My Adventures in Knitting, truly my Yarn-escape!

Friday, January 29, 2016

January Grey's- Making a Scarf & Hat to Reflect My Mood

     Every month & season to me has a pallette of colors to represent itself. I change my dressing habits to reflect this and re-arrange stuff in my house also. To me January is a month of serenity & clean, quiet beginnings, where you re-think your life, your priorities. It's a re-start button for me- so white is my first choice of "color" (or the absence of- perhaps almost like a blank canvas to re-start on). Greys are the next stroke of color- a wide range of differing hues. And this reflects the mood outside- grey skies when it snows and the bare trunks of trees against a blue Colorado sky. To me not a depressing array of greys, not even somber- perhaps serious & restful.  To me grey skies are a day to rest and reflect internally- to pause. An interesting fact about grey is it is often used on museum walls because it shows off the colors in paintings the most. Perhaps I am comfortable with grey because I grew up in New Jersey where grey skies are so pervasive. Now that I live in Colorado a state of perpetual blue skies (not that I'm complaining) I at times can really appreciate that grey  & wooly looking sky when it does come.


     So my expression of this month's pallette in my clothes are beautiful black drapey tunics I found at a second hand shop (my favorite place to find recycled clothes). Layered with grey or off white or cream drapey light sweaters over black or grey stretch pants (I need to make these lovely black slippers I knitted once- next on my to do list, maybe). I do wonder if anyone gets bored with my sameness of color choice, and yet it reflects me- and my mood.

And in keeping with this theme I am knitting a lovely scarf in a Mistake Stitch- Easy Mistake Stitch Scarf. A very easy and lovely stitch that involves making a rib 2 x 2 and then because it is in pattern of an odd number of stitches the "mistake" is made when you knit and purl back on the  other side- knitting one stitch off from the perfect rib. It's lovely, semi-quick- lots of back and forth between knit and purl, but relaxing in the rhythmic sort of way of knitting. No looking at the pattern after awhile because of it's simplicity. 

I love this Grey variegated "Scarfie" wool by Lion Brand Scarfie Yarn in Cream/Black and it shows off the contours of this lovely stitch.

I intentionally bought 2 of these skeins (carefully matching lot numbers for color with my husband David's help- he found the exact match and it really makes THE difference in this yarn). So each skein should make a whole scarf- but I know 1) I like my scarves really long and drapey and 2) I knew I might be doing a rib of some sort where a good bulk of the yarn is "eaten" up by the pattern itself. It uses more yarn to achieve the stitch, but it also gives more loft and depth and therefore more of a snuggly feeling and warmth. This is going to be one warm and soft scarf. So while I have plenty to finish a long scarf I began to realize (and dream & conceptualize) that I would have a lot of leftover yarn to me thinking.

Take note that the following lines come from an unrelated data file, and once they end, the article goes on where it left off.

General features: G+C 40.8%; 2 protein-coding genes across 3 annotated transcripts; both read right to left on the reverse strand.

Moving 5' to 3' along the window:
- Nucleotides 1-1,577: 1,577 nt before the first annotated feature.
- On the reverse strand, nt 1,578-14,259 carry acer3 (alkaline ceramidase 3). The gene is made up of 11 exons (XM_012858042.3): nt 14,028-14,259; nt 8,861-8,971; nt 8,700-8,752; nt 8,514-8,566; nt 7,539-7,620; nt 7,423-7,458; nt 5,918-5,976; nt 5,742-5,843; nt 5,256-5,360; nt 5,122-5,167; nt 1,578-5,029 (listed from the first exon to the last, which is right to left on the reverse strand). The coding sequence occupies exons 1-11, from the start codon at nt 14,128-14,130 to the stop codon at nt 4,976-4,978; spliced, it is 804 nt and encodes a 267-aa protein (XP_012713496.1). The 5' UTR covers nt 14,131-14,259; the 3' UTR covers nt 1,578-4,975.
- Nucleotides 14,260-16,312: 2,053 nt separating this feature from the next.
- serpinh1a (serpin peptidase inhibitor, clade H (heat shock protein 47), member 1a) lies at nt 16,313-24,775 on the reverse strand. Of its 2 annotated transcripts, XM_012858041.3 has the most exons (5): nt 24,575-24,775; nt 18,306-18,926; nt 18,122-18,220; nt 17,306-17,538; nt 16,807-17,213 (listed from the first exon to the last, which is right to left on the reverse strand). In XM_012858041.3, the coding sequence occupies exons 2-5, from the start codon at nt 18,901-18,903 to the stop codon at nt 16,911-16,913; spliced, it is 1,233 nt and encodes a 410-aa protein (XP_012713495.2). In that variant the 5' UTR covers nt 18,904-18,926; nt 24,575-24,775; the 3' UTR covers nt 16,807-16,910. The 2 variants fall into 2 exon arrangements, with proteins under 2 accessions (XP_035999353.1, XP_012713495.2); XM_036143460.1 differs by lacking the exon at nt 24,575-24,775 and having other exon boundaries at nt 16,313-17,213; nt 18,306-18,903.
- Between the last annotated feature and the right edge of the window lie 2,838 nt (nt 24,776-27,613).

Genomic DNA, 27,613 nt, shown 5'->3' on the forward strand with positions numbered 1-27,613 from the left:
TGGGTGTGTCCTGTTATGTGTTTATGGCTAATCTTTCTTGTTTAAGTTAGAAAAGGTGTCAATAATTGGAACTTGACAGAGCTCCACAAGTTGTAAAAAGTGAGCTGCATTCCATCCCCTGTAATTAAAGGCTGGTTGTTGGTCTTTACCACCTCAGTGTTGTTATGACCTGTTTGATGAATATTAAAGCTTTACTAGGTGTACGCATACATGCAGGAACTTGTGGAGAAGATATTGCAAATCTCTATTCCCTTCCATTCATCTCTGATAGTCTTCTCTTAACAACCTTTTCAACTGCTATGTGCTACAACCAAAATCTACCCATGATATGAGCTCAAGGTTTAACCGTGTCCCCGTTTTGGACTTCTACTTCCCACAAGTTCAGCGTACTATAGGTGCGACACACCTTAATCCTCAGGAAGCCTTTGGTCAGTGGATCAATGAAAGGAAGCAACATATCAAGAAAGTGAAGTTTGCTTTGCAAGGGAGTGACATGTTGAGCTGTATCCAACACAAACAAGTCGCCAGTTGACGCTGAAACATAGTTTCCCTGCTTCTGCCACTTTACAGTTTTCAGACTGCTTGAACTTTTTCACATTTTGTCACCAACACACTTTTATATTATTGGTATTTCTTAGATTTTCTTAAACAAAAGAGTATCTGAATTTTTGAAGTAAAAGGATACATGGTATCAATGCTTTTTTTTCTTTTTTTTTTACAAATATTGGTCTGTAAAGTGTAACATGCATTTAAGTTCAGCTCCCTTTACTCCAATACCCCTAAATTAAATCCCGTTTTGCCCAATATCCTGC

I think I have found a lovely hat to knit. I wanted one I could use a circular needle  and this is knit flat, but I like the design and I'm thinking I might be able to start on straight needles to make the brim and then switch to circular needles to do the rest of the hat and later sew up the brim side left open. I'll have to try it- the stitch is a repeat of a lace design of  "* P 2 tog, 1 YO *", so I'm thinking that on the every other row I must "* K 2 tog, 1 YO *" and I'd be all good. I've knitting almost 35 years on straight needles, but I will confess I am still somewhat a newbie to circular needles. I envied my daughter's ability to whip up things on circular needles and have been trying to forge ahead in that area, only to discover I much prefer the rhythm and ease of knitting that way. But I'm still working out the basic how to's of the process and if the pattern isn't written out for circular needles, I'm going to have to learn how to convert it- probably easier once done.

Here's the hat pattern and I'm REALLY tempted to get my hands into before I finish the scarf (I've been pushing all week to finish). So I'm about to start the new skein and if I want to I can continue to knit from the center core of the skein on my scarf and start the hat from the outside of the skein. Literally- tackling a project from both ends. Bohemian Rhapsody Hat

I'll blog on my progress & some update pictures later!

Of course it's a little late at night to start a pattern- but I can't resist! So I just found a size 10 circular needle  and I'm excited to start! It's meant to be knit flat on straight needles, but I'm going to plow ahead and see how I do! It's a 2 x 2 rib to start (and yes I know I'm suppose to do a swatch but I'm skipping and going ahead.) If I don't get a decent result I'll frog it! (Knit speak for rip it out!).

OK- so I did frog it! But for very good reasons- after two attempt I realized I just didn't like the flimsy feel of the knit or the lacey pattern (perhaps better done in a true wool) but it wasn't working for me.  So I actually started another pattern for a hat and the cat frogged it for me while I took a walk. I came back and my husband told me the cat had taken the ball of yarn and whatever I was working on for a spin!  I should've taken the hint from the cat. After another go- I REALLY looked at it and realized I didn't even like the yarn done in tiny little seed pearls for a large brimmed hat. Great design, wasn't working. So onto my third pattern and we will see!

And I'm about to take my daily walk and I've hidden my knitting- my scarf is looking gorgeous! Pictures when it's all done.

I'm very pleased with my results. I added 1 more inch to the first part of knitting the hat base (before decreases), so it was 10'' long when I started decreasing (instead of 9'').

2/21/2016- My hat is finished and I'm still working on the loooong scarf.

2/25/16- Finally Finished!

Friday, January 22, 2016

Elizabeth Zimmerman's "Nether Garments"


     Looking through Elizabeth Zimmerman's patterns yesterday on Ravelry I was really taken with her pattern for tights (footless or not) named Nether Garments. Worth a look at all the different variations posted on the project site connected to-